Students at UNH are primarily enrolled at this university to take classes and earn a degree. While there is no doubt that the majority of a student’s learning takes place during class time—in a lecture hall, lab or a field-site somewhere on or off campus—a significant amount of learning also takes place outside of the classroom in social settings.

But even with a full class schedule, it is not uncommon for students to find that they have plenty of free time for extracurricular activities. The best thing a student can do to enhance his or her experience on campus is find a club or student organization he or she is interested in joining, and get as involved as possible. 

When most people think of social settings at UNH, their minds probably begin to construct images of students mingling at a raging house party, sipping $2 drinks at one of the bars downtown, or standing in line for chicken fingers, wraps and pizza slices coated in ‘Freddy Sauce’ at CampCo around 1 a.m. on a weekend night. For many students, these settings are fun and have some value in terms of giving students the opportunity to learn how to balance the stresses of a heavy class-load with having a good time on the weekends. But by joining an organization, students can benefit from doing things they’d be more likely to tell their relatives about over holiday breaks.

Fortunately, UNH boasts over 300 different student organizations. This number comprises of a variety of sports teams, publications, interest groups, philanthropic organizations and plenty more. Information about each group, meeting times, and rosters for each organization can be found at WildcatLink.unh.edu. With so many organizations to choose from, the odds are astronomically high that students will be able to find something of interest.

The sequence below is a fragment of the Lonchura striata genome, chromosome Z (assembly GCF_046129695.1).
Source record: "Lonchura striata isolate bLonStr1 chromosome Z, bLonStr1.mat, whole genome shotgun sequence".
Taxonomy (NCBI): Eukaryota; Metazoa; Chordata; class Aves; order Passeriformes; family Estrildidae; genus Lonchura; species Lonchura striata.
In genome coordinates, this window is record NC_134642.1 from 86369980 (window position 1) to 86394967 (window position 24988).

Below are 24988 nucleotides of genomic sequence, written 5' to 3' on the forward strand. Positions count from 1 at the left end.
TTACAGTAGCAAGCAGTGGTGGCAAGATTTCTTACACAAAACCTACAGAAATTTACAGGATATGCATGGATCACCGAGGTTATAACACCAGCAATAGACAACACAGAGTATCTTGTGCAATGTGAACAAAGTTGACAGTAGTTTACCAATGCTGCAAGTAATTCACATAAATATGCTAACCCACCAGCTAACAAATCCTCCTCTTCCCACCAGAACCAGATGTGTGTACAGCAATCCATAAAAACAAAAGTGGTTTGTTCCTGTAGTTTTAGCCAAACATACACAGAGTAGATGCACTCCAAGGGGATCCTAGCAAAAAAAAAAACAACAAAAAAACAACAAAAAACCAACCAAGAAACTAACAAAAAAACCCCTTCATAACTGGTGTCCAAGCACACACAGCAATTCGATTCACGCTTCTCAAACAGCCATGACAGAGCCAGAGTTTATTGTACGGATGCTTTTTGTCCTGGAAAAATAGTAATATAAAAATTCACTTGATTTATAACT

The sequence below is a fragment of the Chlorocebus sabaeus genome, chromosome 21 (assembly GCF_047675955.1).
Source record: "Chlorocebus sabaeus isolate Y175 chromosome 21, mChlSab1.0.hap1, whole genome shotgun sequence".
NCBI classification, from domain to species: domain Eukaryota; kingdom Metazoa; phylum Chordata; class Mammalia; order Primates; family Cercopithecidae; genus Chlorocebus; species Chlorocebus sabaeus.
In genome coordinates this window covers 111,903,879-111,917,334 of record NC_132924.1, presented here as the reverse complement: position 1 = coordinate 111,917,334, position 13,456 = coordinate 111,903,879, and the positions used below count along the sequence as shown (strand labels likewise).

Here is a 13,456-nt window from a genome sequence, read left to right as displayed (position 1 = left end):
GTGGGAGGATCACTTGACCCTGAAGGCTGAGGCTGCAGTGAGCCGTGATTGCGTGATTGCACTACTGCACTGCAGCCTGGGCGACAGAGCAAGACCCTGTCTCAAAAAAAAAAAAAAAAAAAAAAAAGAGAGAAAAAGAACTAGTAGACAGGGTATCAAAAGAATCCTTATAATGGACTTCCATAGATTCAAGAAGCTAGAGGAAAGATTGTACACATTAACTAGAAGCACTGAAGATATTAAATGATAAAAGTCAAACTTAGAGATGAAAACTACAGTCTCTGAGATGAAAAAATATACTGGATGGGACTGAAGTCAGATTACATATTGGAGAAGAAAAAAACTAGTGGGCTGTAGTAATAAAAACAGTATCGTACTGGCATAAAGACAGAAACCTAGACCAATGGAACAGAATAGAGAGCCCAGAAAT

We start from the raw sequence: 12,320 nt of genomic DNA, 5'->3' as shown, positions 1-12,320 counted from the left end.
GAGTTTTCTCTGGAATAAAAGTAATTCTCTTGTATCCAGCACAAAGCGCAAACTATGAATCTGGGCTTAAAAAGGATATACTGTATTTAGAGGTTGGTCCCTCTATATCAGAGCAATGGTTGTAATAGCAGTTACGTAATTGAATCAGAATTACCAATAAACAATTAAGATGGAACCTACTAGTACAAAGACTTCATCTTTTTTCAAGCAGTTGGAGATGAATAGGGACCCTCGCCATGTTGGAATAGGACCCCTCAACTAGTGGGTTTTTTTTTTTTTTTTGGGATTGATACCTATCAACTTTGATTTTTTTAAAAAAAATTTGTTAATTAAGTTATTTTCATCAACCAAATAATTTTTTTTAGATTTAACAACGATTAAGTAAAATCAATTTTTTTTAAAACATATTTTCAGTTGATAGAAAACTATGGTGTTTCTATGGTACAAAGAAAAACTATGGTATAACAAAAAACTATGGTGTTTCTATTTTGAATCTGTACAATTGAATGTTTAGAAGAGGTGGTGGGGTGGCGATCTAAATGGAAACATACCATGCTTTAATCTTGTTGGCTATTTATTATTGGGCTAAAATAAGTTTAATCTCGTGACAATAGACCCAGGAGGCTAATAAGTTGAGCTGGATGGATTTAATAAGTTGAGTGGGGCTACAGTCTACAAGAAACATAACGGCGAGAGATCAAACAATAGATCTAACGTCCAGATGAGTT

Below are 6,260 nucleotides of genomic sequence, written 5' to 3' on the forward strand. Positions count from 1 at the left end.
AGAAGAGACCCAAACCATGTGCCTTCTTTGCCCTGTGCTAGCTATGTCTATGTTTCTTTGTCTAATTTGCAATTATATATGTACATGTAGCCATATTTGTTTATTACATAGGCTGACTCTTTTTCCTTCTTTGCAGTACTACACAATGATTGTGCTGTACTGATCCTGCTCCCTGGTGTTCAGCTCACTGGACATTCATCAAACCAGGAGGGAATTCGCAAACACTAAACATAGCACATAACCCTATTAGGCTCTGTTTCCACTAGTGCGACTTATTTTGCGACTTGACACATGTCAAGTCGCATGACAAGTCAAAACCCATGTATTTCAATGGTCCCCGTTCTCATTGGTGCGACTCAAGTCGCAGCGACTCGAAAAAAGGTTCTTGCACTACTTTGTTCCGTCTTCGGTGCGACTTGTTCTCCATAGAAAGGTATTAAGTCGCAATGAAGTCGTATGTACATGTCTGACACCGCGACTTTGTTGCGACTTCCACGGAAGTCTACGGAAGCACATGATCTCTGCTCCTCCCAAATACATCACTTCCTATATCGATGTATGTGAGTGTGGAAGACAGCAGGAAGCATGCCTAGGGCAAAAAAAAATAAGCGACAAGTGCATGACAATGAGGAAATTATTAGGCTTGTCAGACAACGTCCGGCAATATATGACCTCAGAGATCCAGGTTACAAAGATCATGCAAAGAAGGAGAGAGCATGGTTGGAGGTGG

Students have the ability to use their organization to gain experience in a variety of ways. For example, serving as an organization’s president or treasurer provides experience in managing time and money. Collaborating with students in other organizations and dealing with people both inside and outside of the group is a worthwhile experience. Citing a philanthropic event that raised thousands for charity to an employer would be an impressive conversation point to have handy at a job interview. Even if the organization doesn’t have a strictly civic purpose, being a part of a group of students with similar interests and values can be a positive way to share ideas both relevant to the organization and otherwise. Many students also find it refreshing.

Although it may be more difficult for students who work or commute to school to be involved, finding the time for membership in an organization is well-worth the extra effort. Being a member of a student organization can make the UNH experience holistic and provide experiences otherwise unattainable from merely attending class. Older generations have painted ours as technology-dependent robots incapable of socializing constructively. Let’s prove them wrong.